Purity Ring Shrines
  • WEDNESDAY, JULY 25, 2012

  • Posted by: Andrew Gruttadaro

About a month ago when I was reviewing Usher's album, Looking 4 Myself, I talked about how hip-hop and indie music were slowly melding together, but I mostly meant that it was one-sided -- hip-hop was adopting indie's styles and sensibilities. It turns out I was wrong. Purity Ring's debut album, Shrines, is a prime example that indie music is just as responsible for this melding, as band members Corin Roddick and Megan James owe hip-hop a great deal for their unique sound. The songs on Shrines -- which at times sound like Clams Casino productions or early A$AP Rocky tracks -- are somewhere in the middle of a Venn diagram that features hip-hop, electro-pop, chillwave, and dubstep.

On Shrines, Roddick, who composed and produced all of the album's music, proves himself a talented beat-maker. He builds a sort of sonic sepulchre out of ethereally dark synthesizers, elaborate vocal sampling, weighty bass lines, and intricate drum machine progressions. Purity Ring is seriously concerned with getting the most they can out of their production, but that doesn't mean Roddick is afraid to drop his beat and let James' tormenting voice breathe in negative space. These songs carry palpable darkness and several of them -- namely "Fineshrine" and "Obedear" -- will take days to shake off.

Megan James' vocals and lyrics are also responsible for this unceasing feeling. Taken from passages directly out of her journals, the lyrics on Shrines are free verse in song form, abstract and without meter, open to multiple interpretations. Nothing is ever exactly what it purports to be here. James' somatic, carnal declarations are as hauntingly beautiful as they are complex. On "Fineshrine" when she sings, "Cut open my sternum and pull/My little ribs around you," you can only be impressed by the corporeal spin she puts on intimacy. The intensity expands later on "Shuck," with the lines "I'll take up your guts/To the little shed outside."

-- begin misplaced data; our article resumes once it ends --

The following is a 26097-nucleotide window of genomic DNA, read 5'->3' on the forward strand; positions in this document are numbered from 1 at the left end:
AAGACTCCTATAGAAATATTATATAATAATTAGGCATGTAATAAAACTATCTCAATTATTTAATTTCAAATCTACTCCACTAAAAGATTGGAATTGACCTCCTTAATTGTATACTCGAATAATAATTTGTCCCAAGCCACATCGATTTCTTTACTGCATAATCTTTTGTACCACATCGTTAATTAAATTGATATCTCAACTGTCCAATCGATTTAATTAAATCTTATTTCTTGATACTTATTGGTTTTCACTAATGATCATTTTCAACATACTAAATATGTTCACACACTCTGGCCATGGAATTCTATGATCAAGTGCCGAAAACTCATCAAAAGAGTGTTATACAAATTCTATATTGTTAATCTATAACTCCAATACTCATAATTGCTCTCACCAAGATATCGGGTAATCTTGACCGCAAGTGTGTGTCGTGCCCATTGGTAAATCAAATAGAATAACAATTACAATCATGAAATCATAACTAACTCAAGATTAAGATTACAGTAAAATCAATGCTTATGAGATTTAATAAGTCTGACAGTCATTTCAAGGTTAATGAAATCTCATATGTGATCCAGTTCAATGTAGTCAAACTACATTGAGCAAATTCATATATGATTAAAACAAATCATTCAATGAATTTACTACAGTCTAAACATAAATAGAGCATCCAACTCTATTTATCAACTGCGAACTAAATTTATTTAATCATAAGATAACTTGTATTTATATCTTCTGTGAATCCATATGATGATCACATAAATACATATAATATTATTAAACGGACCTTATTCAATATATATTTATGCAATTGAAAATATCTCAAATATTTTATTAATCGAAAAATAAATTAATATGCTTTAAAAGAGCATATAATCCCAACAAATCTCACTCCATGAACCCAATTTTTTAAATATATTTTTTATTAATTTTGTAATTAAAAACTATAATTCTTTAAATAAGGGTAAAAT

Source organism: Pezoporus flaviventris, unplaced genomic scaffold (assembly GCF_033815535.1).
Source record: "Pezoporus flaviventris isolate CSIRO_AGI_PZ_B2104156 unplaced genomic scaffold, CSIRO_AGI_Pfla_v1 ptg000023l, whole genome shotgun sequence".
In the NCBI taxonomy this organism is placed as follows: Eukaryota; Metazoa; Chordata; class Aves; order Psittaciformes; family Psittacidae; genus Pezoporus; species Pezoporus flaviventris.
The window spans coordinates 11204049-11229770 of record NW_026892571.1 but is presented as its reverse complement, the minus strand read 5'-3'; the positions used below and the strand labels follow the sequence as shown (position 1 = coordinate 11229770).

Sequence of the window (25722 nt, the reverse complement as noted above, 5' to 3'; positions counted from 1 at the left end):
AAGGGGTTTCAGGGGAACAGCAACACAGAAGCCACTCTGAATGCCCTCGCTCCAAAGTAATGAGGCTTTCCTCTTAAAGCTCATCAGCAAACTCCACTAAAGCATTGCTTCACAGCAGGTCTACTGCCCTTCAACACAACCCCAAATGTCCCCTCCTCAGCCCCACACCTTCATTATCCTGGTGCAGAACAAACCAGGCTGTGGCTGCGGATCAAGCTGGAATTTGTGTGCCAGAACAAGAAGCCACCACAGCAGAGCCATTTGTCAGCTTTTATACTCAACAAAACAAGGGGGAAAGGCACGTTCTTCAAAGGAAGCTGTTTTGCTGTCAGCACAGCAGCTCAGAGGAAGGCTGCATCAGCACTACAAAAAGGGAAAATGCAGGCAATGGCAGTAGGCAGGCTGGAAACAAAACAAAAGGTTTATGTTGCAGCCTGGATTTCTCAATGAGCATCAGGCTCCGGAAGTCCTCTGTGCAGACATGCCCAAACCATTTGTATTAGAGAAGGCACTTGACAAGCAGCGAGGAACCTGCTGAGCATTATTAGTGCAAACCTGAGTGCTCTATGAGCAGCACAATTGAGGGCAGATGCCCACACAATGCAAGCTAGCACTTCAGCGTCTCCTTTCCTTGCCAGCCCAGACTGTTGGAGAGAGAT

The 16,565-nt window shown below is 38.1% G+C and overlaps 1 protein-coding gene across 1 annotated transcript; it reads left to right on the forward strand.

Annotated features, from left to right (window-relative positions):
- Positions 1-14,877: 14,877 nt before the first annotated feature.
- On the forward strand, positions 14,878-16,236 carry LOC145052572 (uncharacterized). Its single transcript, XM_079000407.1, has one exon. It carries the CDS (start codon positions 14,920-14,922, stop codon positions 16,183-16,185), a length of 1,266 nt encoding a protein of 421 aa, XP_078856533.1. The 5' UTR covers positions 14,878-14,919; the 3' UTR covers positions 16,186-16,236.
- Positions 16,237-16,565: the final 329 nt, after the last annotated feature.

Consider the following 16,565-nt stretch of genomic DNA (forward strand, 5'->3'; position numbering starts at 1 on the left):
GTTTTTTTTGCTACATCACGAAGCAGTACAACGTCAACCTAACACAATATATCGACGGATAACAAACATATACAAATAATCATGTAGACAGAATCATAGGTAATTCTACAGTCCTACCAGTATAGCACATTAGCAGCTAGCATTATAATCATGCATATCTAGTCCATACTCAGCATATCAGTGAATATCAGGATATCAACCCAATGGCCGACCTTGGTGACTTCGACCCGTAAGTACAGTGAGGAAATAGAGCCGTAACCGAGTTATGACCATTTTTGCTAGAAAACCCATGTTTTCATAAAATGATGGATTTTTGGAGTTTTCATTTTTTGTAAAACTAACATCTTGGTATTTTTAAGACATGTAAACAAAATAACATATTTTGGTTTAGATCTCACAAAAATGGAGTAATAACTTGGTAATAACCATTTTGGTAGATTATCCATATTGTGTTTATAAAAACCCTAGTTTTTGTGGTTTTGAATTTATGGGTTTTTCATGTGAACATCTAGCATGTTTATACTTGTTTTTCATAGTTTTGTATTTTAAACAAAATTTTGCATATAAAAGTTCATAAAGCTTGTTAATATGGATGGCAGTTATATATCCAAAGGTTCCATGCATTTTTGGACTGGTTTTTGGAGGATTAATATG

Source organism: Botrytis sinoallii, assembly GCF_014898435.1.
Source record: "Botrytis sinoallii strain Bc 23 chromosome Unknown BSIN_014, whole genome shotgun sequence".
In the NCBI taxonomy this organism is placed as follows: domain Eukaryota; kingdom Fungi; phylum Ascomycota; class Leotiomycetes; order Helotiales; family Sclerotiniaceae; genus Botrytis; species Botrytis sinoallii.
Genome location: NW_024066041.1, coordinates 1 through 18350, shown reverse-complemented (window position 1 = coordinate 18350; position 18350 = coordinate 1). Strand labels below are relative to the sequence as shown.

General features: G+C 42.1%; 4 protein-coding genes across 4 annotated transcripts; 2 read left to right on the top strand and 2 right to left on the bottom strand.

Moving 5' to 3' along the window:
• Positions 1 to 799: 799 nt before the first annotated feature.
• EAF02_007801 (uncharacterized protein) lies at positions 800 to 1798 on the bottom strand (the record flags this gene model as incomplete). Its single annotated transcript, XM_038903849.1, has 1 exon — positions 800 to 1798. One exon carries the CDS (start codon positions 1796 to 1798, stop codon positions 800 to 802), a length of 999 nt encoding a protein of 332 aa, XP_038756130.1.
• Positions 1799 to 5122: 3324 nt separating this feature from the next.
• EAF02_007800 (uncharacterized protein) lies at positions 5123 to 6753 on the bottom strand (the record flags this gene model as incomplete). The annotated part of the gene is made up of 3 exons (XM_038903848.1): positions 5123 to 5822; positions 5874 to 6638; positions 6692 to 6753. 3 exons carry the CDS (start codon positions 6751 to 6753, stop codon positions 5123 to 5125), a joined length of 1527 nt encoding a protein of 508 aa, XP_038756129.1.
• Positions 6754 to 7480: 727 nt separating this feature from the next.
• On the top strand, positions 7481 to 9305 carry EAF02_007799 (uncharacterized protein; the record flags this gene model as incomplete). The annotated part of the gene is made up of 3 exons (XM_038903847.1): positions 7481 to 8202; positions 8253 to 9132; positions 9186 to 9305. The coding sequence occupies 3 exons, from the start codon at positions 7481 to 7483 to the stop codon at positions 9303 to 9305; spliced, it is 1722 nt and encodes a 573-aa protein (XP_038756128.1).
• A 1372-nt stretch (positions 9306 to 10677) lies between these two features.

But where Purity Ring excels for sounding like nothing else out there, their album falters a little because it sounds too much like itself. There isn't much to differentiate songs from one another here, to the point that the album's many cool, seamless transitions hurt it -- they only alert the listener to how similar the tracks truly are. It's also not a good sign that "Grandloves" and "Cartographist" -- the two songs that really deviate from Purity Ring's formula -- are the album's weakest tracks. Nonetheless, Shrines displays a young band courageously jumping into the uncertain pool of indie music's rapid hybridization. They're one of the first to truly bring seemingly disparate genres together, and to do it with a level of success. It will be interesting to see where they go from here.

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